They struggled anew. Elodar clenched his teeth as he put all of his weight behind the knife in his hand. "It... is... over... Egyptian!" he hissed amidst the strain of trying to force the knife downwards. Khumnhotep answered with a sudden shift of his body to the side. This leveraged Elodar to the left and permitted the Persian's knife stroke to fall harmlessly onto the soil, not Khumnhotep's chest, with Elodar falling onto the handle of his own knife. In another motion, the Egyptian rolled his body over Elodar's causing the Persian to role with him, still joined. They rolled twice more, the blade of the knife disappearing between them.

Suddenly there was a groan and the movement of both men ceased. They lay there tangled in disheveled clothes hiding who was who except for differences in cloth color. There was far more red in the cloth of both than before. Farida and the Egyptians held their breath, as did the Persians. One of these two men would not rise again.

Elodar's left hand moved, the knife that was in it now gone. He slowly raised his arm then lowered it again. He grasped a handful of dirt then let it fall through his fingers. They could not see his face. Then they heard another groan. Elodar's hand stiffened then relaxed and moved no more.

Khumnhotep slowly brought his arms down and pushed himself off of Elodar's prone and lifeless body. The handle of the knife could be seen protruding from where it had entered Elodar and delivered a mortal wound. The blade was buried deep in the side of the hand dyed Persian Lion and even more deeply into the chest of Elodar.

Farida regained her feet and ran to Khumnhotep. He rolled over just as she reached his side. She fell on him, tears flowing down her cheeks. Khumnhotep winced in pain. "Easy, woman, easy," he protested. But Farida was not disuaded and hugged him even more fiercely. It was Sutaijha and Henutsen who finally drew her away so that Redsenet could tend to her brother. Ankhu and the Egyptian auxiliaries, meanwhile, promptly attended to the captured Persians. The brigands would be made to wait for the judgement of Alexander. Ankhu and the others expected that judgement to be swift and predictable. These Persians' days were numbered and exceedingly short.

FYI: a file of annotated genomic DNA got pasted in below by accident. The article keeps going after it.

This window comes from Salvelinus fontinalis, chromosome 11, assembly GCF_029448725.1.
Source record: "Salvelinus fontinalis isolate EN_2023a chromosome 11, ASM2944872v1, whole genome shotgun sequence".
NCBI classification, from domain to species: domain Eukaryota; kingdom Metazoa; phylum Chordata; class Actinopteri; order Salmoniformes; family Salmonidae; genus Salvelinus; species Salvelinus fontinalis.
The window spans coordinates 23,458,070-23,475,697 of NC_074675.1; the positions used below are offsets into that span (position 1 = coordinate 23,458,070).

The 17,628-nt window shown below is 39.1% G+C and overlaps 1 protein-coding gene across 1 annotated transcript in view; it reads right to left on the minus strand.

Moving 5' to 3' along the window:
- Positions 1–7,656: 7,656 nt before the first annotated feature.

Civis Romanus
posted 10-17-00 21:01 ET (US)     181 / 183       
Had some trouble connecting to the internet. However, back again.

Days later Khumnhotep was sitting in a chair with his back to the door being attended to by Farida. Light flooded the small building through the open door as the young woman redressed his wound in the way taught to her by Redsenet. He was healing, but the process was slow as the wound was deep. Twinges of pain radiated from his side as his movements pulled on the healing skin trying to cover his wound. Redsenet's salves helped, but not completely nor quickly.

Farida had moments when the joy of seeing Khumnhotep alive and healing were overwhelmed by a resurgence of sorrow at the loss of her father. It had been just yesterday that her father's body had been sent skywards consumed by the fires of a pyre. Khumnhotep and the others had been there with her to add support during the difficult day. She was grateful for their help and especially grateful Khumnhotep was able to be there as well.

She wrapped the final length of binding around Khumnhotep's side and secured it with a carefully formed knot just as all light coming from the door was suddenly extinguished by someone standing just inside. Startled by the sudden loss of light they both turned to see what had happened.

Reflecting light from the edges of his white body armor, his golden hair illuminated from behind, there stood Alexander just returned from his journey to the Oracle. Behind him stood Ankhu and Ptolemy. At the door but outside were members of his personal guard.

Farida immediately went to one knee, her head bowed respectfully. Khumnhotep made as if to rise from his chair, turned the wrong way and felt a searing pain shoot up his ribs to his shoulders and down the upper part of his leg. Perspiration popped out on his forehead, the room spinned a little and his face contorted involuntarily. Suddenly, a hand was at his elbow. "Sit, Hawk. Your wings are not ready for flight today." It was Alexander who had steadied him and said these words.

"I'm sorry, Majesty, for not being able to greet you as a subject should," replied Khumnhotep. Alexander smiled then beckoned Farida to rise, which she did immediately and again began attending to Khumnhotep.

"The proper greeting can wait. I am here to see how fares a loyal subject who has served me well," said Alexander.

"I am honored to have the Pharaoh of Egypt in my home." So saying, Khumnhotep managed a bow of his head that ended at his shoulders. He could bend no further. "I am healing, Majesty, thanks to the carefull attention of Farida and my sisters."

"I can see that, Captain. It is good you are healing, for I have work for you."

"Your Majesty? Are we to leave for Darius' capital so soon."